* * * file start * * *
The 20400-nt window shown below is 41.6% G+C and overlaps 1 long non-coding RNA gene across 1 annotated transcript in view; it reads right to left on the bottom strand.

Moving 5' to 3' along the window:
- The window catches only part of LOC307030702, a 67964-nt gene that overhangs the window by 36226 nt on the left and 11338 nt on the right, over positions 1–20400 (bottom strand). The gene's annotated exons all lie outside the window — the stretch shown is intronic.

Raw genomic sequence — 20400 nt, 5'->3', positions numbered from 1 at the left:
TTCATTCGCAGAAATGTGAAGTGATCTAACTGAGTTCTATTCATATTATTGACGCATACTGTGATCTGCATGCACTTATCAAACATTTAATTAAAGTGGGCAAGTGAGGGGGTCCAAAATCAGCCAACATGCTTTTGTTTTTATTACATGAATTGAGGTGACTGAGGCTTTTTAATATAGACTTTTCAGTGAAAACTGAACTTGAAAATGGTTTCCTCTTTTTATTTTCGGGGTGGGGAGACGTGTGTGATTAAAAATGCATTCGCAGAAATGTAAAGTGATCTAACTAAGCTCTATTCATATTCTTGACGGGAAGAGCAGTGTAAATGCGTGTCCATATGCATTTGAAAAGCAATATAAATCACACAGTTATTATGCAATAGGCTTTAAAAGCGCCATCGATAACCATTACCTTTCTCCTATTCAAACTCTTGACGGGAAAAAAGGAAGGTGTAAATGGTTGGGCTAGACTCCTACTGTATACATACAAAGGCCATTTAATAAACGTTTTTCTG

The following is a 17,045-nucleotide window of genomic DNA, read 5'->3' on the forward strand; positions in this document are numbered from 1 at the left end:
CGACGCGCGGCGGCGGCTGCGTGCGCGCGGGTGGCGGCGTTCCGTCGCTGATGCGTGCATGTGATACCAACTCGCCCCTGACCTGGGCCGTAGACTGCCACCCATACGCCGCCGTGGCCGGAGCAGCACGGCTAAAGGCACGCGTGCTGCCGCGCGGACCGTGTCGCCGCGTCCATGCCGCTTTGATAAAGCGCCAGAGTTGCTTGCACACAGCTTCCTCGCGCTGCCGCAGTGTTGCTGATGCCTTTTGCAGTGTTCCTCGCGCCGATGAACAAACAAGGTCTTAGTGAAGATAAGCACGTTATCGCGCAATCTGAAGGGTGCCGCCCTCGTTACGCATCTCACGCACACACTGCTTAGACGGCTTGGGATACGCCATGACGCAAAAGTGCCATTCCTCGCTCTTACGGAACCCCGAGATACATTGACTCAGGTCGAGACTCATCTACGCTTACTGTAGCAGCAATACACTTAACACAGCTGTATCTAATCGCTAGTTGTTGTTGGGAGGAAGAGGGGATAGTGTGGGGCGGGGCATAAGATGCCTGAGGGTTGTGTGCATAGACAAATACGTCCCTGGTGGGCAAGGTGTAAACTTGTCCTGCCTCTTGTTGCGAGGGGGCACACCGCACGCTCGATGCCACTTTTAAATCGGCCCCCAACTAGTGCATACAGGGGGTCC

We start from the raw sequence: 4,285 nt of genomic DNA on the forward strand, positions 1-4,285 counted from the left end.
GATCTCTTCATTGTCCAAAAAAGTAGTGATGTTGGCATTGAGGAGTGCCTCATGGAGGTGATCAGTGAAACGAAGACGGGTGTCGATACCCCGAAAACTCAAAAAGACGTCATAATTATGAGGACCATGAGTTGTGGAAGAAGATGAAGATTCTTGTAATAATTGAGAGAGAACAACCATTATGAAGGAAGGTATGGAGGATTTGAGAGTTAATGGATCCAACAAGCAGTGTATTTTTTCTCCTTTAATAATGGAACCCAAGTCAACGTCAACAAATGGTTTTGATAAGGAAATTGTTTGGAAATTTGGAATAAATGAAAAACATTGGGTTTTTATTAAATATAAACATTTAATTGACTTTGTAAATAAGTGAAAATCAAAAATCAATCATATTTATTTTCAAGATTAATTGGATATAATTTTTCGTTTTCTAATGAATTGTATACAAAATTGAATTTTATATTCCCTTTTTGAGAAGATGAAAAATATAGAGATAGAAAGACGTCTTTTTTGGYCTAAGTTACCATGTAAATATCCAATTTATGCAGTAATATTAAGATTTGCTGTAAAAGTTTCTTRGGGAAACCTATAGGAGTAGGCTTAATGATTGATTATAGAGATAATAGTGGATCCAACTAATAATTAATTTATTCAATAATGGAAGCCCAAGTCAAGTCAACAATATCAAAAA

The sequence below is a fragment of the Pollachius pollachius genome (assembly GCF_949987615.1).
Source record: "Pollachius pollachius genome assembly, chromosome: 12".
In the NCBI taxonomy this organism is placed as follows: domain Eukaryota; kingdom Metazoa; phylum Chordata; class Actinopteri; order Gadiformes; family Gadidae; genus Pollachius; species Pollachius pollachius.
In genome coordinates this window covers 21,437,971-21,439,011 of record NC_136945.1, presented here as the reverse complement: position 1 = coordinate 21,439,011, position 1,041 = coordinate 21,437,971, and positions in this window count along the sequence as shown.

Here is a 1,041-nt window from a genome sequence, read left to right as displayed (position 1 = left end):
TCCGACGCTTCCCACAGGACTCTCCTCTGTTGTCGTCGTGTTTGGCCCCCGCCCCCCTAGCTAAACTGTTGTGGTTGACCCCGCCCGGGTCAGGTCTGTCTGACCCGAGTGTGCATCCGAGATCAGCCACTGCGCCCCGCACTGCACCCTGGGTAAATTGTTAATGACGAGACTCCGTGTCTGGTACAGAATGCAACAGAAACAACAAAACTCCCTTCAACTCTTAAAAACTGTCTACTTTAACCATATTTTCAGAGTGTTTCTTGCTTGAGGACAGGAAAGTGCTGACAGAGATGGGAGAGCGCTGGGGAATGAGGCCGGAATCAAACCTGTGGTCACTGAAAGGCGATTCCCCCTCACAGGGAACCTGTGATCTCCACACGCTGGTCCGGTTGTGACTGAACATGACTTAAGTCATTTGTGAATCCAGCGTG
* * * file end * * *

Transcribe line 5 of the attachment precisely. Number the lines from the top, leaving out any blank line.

TTCATTCGCAGAAATGTGAAGTGATCTAACTGAGTTCTATTCATATTATTGACGCATACTGTGATCTGCATGCACTTATCAAACATTTAATTAAAGTGGGCAAGTGAGGGGGTCCAAAATCAGCCAACATGCTTTTGTTTTTATTACATGAATTGAGGTGACTGAGGCTTTTTAATATAGACTTTTCAGTGAAAACTGAACTTGAAAATGGTTTCCTCTTTTTATTTTCGGGGTGGGGAGACGTGTGTGATTAAAAATGCATTCGCAGAAATGTAAAGTGATCTAACTAAGCTCTATTCATATTCTTGACGGGAAGAGCAGTGTAAATGCGTGTCCATATGCATTTGAAAAGCAATATAAATCACACAGTTATTATGCAATAGGCTTTAAAAGCGCCATCGATAACCATTACCTTTCTCCTATTCAAACTCTTGACGGGAAAAAAGGAAGGTGTAAATGGTTGGGCTAGACTCCTACTGTATACATACAAAGGCCATTTAATAAACGTTTTTCTG